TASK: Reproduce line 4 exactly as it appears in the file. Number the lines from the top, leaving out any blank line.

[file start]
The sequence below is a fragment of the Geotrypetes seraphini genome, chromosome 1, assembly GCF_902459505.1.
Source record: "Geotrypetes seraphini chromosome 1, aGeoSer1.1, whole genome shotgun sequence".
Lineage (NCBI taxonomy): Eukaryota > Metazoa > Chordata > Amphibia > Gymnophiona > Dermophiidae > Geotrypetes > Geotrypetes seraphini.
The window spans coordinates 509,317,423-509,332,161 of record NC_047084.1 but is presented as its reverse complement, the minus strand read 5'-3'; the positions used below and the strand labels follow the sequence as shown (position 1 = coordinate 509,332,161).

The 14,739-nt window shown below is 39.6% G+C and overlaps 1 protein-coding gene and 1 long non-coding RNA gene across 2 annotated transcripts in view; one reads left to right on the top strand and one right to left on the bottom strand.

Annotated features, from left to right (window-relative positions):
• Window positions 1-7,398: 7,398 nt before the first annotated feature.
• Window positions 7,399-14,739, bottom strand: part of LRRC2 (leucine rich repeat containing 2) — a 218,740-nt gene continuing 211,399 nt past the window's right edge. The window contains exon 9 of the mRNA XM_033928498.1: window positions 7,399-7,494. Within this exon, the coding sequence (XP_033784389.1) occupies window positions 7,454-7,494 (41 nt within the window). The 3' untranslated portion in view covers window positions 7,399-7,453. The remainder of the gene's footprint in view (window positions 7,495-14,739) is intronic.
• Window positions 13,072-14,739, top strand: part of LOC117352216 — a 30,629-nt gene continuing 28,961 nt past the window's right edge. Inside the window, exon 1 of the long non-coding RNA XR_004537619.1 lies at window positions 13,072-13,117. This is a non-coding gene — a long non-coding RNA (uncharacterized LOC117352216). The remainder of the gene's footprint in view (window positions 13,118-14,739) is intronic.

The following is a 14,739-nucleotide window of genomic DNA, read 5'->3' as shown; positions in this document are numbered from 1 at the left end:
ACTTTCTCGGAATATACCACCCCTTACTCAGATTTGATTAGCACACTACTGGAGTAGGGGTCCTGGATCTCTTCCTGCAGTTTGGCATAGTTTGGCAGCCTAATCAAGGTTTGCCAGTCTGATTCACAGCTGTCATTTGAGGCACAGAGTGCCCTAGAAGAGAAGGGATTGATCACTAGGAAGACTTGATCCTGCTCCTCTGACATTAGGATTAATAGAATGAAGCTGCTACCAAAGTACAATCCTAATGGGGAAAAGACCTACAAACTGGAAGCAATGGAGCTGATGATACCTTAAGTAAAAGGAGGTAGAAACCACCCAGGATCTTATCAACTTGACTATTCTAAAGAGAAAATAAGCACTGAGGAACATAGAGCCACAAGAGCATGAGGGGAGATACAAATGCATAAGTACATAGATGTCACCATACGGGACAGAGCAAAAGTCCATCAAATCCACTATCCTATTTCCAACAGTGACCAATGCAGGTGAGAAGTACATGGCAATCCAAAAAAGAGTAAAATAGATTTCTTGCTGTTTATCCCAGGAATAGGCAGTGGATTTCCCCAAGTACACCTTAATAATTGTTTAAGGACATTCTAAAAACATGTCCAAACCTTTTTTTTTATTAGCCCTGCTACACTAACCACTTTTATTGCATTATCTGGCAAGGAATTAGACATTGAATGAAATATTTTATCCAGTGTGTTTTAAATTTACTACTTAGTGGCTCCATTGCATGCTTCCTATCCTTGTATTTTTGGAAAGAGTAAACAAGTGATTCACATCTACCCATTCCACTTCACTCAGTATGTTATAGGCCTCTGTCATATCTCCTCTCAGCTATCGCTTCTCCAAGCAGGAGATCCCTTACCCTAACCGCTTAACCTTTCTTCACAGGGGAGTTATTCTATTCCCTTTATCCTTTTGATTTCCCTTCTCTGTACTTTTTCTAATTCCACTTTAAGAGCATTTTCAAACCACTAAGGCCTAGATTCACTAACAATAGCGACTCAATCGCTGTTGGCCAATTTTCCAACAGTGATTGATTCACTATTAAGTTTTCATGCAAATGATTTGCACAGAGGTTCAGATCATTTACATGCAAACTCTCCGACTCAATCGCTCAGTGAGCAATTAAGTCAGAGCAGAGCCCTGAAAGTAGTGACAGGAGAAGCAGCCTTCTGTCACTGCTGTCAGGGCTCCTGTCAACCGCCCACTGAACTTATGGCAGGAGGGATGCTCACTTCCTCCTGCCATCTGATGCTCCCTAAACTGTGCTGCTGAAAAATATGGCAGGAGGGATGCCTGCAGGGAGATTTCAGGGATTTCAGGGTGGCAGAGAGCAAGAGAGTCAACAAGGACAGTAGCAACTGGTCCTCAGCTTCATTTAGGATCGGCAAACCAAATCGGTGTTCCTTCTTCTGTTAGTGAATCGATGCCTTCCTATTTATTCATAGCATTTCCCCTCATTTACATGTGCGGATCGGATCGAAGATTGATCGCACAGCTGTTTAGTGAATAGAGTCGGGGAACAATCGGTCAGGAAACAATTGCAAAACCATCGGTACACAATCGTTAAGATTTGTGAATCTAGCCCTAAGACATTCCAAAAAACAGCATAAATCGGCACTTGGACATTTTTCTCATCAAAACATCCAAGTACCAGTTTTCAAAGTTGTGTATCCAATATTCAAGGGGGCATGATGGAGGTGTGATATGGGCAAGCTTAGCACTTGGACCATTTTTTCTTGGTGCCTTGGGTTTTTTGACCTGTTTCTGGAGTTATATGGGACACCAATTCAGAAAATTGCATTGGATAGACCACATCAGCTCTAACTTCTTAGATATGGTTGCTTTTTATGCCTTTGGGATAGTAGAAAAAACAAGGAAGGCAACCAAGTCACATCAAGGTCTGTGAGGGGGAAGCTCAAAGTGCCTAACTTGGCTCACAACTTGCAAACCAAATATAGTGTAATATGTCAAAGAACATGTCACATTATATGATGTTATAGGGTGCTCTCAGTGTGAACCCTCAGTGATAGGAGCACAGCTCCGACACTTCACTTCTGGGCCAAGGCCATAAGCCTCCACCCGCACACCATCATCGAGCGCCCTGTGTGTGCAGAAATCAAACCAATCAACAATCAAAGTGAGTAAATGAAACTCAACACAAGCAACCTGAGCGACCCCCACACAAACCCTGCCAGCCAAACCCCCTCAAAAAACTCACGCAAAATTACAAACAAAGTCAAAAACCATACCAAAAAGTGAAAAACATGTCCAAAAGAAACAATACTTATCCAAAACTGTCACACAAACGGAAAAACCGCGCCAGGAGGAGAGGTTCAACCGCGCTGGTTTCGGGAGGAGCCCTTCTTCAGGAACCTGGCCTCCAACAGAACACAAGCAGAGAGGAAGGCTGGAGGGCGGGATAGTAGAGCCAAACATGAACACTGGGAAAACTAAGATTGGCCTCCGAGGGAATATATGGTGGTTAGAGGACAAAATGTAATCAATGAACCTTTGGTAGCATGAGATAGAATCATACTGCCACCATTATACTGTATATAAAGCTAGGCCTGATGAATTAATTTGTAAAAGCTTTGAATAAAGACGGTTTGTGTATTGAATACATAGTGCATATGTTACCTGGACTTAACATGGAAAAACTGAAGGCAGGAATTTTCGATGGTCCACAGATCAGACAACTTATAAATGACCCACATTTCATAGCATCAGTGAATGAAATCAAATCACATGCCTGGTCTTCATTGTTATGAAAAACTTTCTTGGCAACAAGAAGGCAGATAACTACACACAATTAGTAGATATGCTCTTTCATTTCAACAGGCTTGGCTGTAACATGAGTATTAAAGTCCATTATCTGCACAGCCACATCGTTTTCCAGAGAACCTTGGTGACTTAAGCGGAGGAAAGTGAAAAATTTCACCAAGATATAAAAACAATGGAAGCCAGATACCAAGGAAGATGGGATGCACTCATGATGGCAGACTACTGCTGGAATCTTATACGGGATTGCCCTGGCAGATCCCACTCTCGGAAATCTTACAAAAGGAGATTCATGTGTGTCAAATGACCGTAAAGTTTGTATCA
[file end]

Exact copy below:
The window spans coordinates 509,317,423-509,332,161 of record NC_047084.1 but is presented as its reverse complement, the minus strand read 5'-3'; the positions used below and the strand labels follow the sequence as shown (position 1 = coordinate 509,332,161).